Butler University basketball coach Brad Stevens has an annual base pay of $350,000 with another $37,851 in benefits and deferred
compensation. Not bad for a 33-year-old. But it’s no comparison to what big-time men’s college basketball coaches make.
Itâ??s all about the whole, not the parts. They cut and move, move, move on offense. They defend like their scholarships depend on it.
Ticket brokers say a flood of tickets became available on the secondary market following losses by the No. 1-seeded Kansas
Jayhawks and Kentucky Wildcats.
The biggest chance Brad Stevens ever took, the best game plan he ever drew up, had nothing to do with a prized recruit or
some brilliant set of Xs and Os scrawled out on a greaseboard. It came on the day he decided to quit his job at Eli Lilly
Co. and to pursue his first love, basketball.
Butler's triumph has likely eliminated some of the direct visitor spending the city would have seen if Syracuse or Kansas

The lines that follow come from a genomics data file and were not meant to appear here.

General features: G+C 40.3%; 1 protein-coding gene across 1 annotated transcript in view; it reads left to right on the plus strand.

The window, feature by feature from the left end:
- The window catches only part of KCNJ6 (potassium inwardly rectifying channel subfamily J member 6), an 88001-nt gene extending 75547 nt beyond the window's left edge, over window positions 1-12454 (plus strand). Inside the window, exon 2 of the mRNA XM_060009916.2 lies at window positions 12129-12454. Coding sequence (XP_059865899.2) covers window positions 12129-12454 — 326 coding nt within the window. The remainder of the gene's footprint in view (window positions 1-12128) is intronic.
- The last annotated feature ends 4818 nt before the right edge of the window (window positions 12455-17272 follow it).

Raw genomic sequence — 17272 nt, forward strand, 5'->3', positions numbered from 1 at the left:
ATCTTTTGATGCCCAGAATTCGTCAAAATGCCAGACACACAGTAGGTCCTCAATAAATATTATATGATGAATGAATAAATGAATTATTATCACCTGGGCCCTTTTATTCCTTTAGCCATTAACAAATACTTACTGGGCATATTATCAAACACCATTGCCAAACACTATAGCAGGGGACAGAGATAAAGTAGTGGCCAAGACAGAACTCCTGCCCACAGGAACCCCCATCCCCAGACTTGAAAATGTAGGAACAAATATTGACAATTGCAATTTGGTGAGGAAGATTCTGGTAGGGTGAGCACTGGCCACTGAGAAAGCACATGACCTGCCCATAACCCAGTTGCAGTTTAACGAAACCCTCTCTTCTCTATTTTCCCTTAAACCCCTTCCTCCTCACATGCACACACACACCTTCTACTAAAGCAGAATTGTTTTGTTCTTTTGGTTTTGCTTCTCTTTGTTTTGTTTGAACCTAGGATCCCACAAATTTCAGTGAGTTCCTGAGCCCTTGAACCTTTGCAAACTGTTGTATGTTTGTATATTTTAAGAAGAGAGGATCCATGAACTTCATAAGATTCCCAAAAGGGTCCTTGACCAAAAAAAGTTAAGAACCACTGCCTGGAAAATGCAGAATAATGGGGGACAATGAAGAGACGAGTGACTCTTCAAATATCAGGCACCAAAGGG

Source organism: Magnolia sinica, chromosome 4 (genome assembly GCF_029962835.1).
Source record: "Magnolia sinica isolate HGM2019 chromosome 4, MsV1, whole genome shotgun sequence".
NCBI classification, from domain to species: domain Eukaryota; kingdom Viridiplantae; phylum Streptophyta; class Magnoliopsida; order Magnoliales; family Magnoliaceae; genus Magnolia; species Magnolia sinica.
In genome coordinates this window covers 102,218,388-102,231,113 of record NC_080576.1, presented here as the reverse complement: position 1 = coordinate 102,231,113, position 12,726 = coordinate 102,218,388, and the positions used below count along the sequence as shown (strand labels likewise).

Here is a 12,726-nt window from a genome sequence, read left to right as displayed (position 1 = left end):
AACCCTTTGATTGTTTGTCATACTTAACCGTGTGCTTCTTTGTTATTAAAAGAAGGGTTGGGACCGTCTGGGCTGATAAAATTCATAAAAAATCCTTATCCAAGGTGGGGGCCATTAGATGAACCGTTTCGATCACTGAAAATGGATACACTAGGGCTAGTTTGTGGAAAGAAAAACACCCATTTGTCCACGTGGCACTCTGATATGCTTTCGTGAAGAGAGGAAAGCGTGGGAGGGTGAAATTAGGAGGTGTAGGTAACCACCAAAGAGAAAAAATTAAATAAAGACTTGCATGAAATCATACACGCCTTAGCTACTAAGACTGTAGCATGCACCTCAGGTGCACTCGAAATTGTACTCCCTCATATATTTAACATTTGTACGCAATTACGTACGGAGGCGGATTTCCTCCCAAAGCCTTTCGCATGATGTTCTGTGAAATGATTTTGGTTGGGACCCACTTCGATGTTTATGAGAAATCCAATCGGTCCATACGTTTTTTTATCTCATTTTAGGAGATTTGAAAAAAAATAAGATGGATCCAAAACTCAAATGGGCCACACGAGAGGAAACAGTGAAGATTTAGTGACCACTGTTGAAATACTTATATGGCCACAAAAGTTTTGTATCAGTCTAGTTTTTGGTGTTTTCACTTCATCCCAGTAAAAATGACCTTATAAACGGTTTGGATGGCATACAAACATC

State would have made it to Indy for this year's Final Four. But corporate excitement could wipe away that loss.
Corporate hospitality at sports events has been stagnant in recent years, but organizers expect a big bounce for this year’s
NCAA Final Four in Indianapolis.
Lineup features Darius Rucker and Daughtry.
The goal of any host city of a major sporting event is simple: Rake in as much cash as possible during the days the event
is in town and maximize future economic potential by boosting the city’s image among everyone who watches on television.
Execution is more difficult.
Over and above its predecessors, this year’s event is going to blow you away.
Organizers credit stronger ticket-selling efforts and new promotions for boosting attendance to more than 81,000, the highest
it’s been since the tournament became an annual event in Indianapolis.
The Big Ten men’s and women’s basketball tournaments will be held in Indianapolis the next two years, but the conference’s
future in the city is uncertain after 2012.